Target: Jenny R. Yang, Equal Employment Opportunity Council Chair
Goal: Support longtime church music director who was terminated because of his sexual orientation
Colin Collette was fired from his workplace after 17 years, simply because he became engaged to his male partner. Collette was the music director of Holy Family Catholic Community in Inverness, Illinois, but was asked to resign due to his sexual orientation. When he refused, Collette was fired. He has since filed a discrimination complaint against the church to fight back against this blatant discrimination.
Illinois legalized same-sex marriage in June 2014, and Collette and his partner celebrated the decision by getting engaged. Although discrimination on the basis of sexual orientation is illegal, in 2012 the Supreme Court granted an exception for faith-based employers, specifically for “ministry” positions. Churches are still subjected to anti-discrimination laws, however, and cannot be allowed to fire employees for exercising their legal right to marry.
People should not be discriminated against because of their sexuality, no matter where they work. Please let the Equal Employment Opportunity Council, where Collette filed his complaint, know that you support this man’s right to be treated with dignity and respect in the workplace, and that we are past the time in history when employers should be permitted to fire employees because of their sexual orientation.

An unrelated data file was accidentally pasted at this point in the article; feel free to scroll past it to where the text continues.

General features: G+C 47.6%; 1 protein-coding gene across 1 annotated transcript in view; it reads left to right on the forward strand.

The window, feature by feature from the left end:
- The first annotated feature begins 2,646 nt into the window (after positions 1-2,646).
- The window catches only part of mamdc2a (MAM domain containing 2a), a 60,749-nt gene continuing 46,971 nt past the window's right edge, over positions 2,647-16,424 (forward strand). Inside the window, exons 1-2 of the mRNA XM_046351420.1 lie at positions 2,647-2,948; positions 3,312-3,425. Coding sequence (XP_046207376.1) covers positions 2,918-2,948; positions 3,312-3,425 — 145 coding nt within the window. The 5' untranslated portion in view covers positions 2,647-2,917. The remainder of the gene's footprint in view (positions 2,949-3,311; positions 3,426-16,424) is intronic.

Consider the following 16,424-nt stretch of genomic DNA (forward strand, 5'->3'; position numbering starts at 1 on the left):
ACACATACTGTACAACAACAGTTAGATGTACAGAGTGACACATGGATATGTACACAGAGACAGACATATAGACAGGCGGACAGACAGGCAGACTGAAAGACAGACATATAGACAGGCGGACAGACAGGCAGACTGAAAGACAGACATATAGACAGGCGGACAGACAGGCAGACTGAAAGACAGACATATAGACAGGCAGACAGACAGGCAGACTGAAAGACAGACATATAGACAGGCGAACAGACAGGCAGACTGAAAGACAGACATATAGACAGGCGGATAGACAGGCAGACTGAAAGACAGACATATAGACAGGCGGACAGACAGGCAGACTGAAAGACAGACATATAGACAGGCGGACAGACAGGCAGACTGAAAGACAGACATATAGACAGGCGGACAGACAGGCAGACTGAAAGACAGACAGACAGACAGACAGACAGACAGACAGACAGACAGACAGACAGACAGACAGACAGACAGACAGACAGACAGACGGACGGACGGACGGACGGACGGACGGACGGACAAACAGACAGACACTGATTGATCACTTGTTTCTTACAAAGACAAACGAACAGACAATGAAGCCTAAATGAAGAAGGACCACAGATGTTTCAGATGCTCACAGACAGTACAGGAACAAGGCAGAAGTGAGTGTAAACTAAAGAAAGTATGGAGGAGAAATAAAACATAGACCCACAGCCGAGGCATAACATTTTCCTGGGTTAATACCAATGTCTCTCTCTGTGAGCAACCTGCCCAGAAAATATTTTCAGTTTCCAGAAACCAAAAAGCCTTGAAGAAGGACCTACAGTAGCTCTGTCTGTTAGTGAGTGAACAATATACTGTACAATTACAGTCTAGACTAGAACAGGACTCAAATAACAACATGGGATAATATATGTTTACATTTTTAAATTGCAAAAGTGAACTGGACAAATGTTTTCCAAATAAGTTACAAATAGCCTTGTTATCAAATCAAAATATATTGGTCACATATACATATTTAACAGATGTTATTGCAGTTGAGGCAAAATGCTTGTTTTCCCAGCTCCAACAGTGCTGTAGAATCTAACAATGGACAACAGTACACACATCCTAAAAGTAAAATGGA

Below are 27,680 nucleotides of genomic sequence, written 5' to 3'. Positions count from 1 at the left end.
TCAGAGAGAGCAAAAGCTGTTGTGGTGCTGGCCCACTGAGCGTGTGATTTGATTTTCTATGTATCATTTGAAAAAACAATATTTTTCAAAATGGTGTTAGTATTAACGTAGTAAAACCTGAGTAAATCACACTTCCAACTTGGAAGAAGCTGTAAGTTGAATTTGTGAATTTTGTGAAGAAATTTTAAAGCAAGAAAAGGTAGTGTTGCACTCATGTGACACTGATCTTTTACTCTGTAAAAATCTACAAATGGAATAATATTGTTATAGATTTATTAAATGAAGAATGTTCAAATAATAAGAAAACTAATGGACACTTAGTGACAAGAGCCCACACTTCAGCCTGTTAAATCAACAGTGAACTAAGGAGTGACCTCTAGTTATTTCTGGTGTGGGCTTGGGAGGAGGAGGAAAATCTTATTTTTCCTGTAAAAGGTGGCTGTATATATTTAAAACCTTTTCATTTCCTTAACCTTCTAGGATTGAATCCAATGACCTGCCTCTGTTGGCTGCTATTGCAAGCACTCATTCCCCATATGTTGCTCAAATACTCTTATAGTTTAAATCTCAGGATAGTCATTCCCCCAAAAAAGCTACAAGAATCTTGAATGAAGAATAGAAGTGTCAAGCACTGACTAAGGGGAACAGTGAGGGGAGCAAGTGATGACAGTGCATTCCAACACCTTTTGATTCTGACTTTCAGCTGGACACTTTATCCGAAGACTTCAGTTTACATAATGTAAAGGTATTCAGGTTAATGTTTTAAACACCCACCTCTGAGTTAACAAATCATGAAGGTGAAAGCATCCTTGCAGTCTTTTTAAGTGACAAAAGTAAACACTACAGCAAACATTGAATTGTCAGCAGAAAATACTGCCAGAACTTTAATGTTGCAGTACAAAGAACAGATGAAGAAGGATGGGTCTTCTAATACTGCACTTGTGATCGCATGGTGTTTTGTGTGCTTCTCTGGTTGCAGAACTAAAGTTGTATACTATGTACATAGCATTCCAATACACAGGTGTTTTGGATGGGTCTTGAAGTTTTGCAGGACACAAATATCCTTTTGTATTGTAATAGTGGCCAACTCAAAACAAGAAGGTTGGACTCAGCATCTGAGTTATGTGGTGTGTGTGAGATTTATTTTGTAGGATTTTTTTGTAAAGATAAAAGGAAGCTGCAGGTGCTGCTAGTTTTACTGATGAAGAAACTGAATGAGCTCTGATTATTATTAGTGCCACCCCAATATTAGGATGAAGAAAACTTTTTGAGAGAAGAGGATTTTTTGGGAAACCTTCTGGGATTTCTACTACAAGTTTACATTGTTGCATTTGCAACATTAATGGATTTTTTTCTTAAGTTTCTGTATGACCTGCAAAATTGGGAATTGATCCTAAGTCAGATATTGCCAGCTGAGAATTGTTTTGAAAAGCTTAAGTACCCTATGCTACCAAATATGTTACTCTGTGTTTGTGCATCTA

Dear Ms. Yang,
It has come to my attention that a discrimination complaint was filed with the Equal Employment Opportunity Council by Colin Collette, a gay man who was fired from his job as a music director at a Catholic church. After getting engaged to his partner of five years, Collette was asked to resign from the position he held for nearly two decades because his homosexuality violated tenants of the Catholic Church. When he refused to resign, he was fired. This type of discrimination must be condemned. I urge you to guarantee justice for Collette and all the other gay and lesbian individuals working for faith-based employers.
Illinois legalized gay marriage in June 2014, so Collette has the legal right to marry his partner. Despite that, the Holy Family Catholic Community in Inverness decided to fire him for executing this right. This is a clear case of discrimination, and I ask you to take a stand against it and support Colin Collette in his fight for justice.
[Your Name Here]
Photo credit: Theyenine via Wikimedia Commons